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What's the Big Idea? How to Think Big in B2B Tech PR

Published: May 4, 2016       Updated: May 13, 2024

4 min read

Achieving the big idea is no easy task. It takes time, discipline, resources and long-term commitment.

But framing your PR program around a big idea allows you to achieve a level of thought leadership and recognition for your brand that simply isn't attainable otherwise. Here are a few things I’ve learned about how to develop and refine that big idea.

Think Broadly

Think about ideas that aren't shackled by the constraints of geographic or demographic borders. For B2B tech companies, this means thinking about things not only from your buyer’s perspective. Consider the end consumer, too. By definition, if your idea only speaks to a niche audience, then it probably isn't a big idea quite yet.

For example, if your company or client sells infrastructure to telecommunications service providers, think about how that service takes shape when it’s rolled out to end-user businesses and consumers. Then, think beyond the consumer’s service experience. What broader needs and desires have they connected to their broadband service and how can you address them?

Work Backwards

Start by writing your dream headline and subhead using a business press news article as a guidepost. Then, work backwards in your thought process to craft the strategy for making that headline a reality. For example, if your perfect story is a Wall Street Journal feature with this headline, "X Company is Improving the Quality of the Drinking Water for Families Living in Third World Countries," write that down then work backwards on an approach to making that idea come to life. You might be surprised to find how easy it is to get people on board with your goal, especially once you have it all mapped out.

Attack the Root Cause of an Industry-wide Problem

Do you notice a common hindrance of a software technology that your company and many other companies make and sell? Maybe the real inhibitor isn't the vendor competition or the lack of IT funds from customers. Perhaps there isn't widespread adoption because of a lack of common industry standards or guidelines. Maybe lack of sufficient training and education are the real reasons people aren't making the leap. Take a break from face-palming about something you can't fix and get a big idea off the ground that might actually solve the root cause of the problem.

To address this challenge, consider forming an industry-wide coalition, rallying all vendors together to develop standards and training practices that will make adoption easier. This type of industry association can lend itself well to an online community for discussing best practices. It may even lead to annual face-to-face conferences where industry members can have conversations about new standards and run performance tests of multi-vendor software to showcase interoperability. Leading this sort of effort will allow your company to be a technology leader who speaks to the technology ecosystem and the criticality of being "frenemies" in an industry where doing right by the customer hasn't always been the case.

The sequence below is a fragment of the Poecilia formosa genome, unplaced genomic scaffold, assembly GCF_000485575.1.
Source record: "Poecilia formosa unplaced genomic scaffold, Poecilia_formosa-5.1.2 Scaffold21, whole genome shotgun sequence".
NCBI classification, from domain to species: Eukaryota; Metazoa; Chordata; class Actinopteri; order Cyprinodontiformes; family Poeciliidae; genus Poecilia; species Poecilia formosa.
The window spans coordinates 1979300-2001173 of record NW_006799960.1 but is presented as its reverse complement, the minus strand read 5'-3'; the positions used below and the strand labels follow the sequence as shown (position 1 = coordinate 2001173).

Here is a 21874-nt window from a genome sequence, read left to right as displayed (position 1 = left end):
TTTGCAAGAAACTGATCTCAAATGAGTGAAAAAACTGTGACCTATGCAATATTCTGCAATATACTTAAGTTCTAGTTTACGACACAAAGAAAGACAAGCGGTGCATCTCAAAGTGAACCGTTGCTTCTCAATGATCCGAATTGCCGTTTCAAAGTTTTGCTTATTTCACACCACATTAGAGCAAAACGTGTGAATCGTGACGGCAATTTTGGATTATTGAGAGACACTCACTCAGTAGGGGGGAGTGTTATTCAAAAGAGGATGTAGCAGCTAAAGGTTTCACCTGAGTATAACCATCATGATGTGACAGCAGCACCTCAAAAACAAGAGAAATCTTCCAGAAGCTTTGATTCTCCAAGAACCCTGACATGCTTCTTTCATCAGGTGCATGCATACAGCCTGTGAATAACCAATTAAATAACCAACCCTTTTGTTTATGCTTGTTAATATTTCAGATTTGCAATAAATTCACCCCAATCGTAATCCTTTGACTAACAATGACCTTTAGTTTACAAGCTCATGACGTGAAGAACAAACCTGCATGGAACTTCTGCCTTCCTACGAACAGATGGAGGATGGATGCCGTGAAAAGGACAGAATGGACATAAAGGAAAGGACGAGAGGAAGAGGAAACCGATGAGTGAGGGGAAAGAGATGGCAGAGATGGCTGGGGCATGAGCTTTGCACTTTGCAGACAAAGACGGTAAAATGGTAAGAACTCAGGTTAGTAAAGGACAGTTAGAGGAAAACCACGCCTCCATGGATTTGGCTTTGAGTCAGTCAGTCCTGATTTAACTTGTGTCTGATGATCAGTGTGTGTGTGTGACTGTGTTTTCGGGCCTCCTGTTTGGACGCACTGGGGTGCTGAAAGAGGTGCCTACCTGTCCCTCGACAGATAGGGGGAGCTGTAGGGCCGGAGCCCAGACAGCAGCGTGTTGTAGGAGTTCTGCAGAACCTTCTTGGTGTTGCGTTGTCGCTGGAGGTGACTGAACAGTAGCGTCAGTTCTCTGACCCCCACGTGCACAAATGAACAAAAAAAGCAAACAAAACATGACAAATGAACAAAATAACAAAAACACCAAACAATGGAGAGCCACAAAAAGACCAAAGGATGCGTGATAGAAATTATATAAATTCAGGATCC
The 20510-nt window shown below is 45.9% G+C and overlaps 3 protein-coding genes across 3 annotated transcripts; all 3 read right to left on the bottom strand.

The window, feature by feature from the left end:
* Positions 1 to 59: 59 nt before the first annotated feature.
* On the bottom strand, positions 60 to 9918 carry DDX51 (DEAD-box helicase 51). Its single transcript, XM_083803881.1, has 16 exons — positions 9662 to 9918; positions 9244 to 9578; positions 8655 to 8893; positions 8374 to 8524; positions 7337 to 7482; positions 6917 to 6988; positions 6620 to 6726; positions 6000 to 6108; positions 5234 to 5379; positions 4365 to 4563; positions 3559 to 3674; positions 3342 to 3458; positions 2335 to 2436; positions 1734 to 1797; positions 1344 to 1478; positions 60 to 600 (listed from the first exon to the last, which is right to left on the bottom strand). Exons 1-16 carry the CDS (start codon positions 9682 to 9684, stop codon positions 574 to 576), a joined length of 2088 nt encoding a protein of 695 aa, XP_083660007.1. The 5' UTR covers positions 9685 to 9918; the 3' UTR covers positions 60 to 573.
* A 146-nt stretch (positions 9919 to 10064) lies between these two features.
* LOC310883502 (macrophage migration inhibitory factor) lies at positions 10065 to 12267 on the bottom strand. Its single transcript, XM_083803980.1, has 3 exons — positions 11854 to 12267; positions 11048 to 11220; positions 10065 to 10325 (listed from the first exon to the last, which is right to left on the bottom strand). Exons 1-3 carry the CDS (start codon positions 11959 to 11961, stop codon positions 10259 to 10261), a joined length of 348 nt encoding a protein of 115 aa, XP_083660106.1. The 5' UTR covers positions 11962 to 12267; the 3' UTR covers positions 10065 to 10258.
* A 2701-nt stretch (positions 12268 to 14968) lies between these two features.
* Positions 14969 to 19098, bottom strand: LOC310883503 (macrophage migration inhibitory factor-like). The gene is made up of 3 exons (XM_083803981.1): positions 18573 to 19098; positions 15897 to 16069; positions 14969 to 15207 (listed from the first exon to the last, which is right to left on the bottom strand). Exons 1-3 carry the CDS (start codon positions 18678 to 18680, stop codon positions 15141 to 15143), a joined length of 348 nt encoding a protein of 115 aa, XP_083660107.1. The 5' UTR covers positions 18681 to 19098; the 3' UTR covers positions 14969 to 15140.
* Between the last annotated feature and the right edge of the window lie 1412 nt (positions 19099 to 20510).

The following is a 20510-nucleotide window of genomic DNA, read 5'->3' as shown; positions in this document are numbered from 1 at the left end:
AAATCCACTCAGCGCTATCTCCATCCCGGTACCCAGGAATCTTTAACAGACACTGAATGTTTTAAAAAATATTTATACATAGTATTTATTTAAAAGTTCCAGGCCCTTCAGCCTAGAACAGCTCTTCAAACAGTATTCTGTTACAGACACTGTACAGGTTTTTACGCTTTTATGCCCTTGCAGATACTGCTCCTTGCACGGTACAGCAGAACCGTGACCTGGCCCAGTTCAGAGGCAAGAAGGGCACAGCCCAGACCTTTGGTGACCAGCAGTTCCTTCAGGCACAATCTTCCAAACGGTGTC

Get Your Feet Wet

While it's called a "big" idea, sometimes the key to creativity is in starting with a small idea or event—one with a powerful or thought provoking message. Many times in my career I have been challenged to create thought leadership ideas with very little resources or funding. One of the best approaches I have used to tackle that challenge is in creating intimate, unrehearsed events with a very diverse speaker panel.

For example, by bringing together an industry analyst, a member of the media, a business customer, an end-consumer, an author and an academic to wax lyrical about a contentious technology industry topic, you can grab the attention of a rather broad and influential audience. This works especially well when executed flawlessly and with no marketing veneer whatsoever. Letting smart people with opinions speak their minds without boundaries creates organic thought leadership. It’s also a great way to test the waters before investing in a large-scale idea.

Without question, developing big ideas can super-charge a bland PR & social program. Even if the ideas don’t always get approved for execution, striving for the big idea on a day-to-day basis can help keep your thinking fresh and your job more interesting. Be sure to carve out time in your schedule to strive for the big idea, and involve key members of your team to come up with ideas that stretch the imagination. Good luck!

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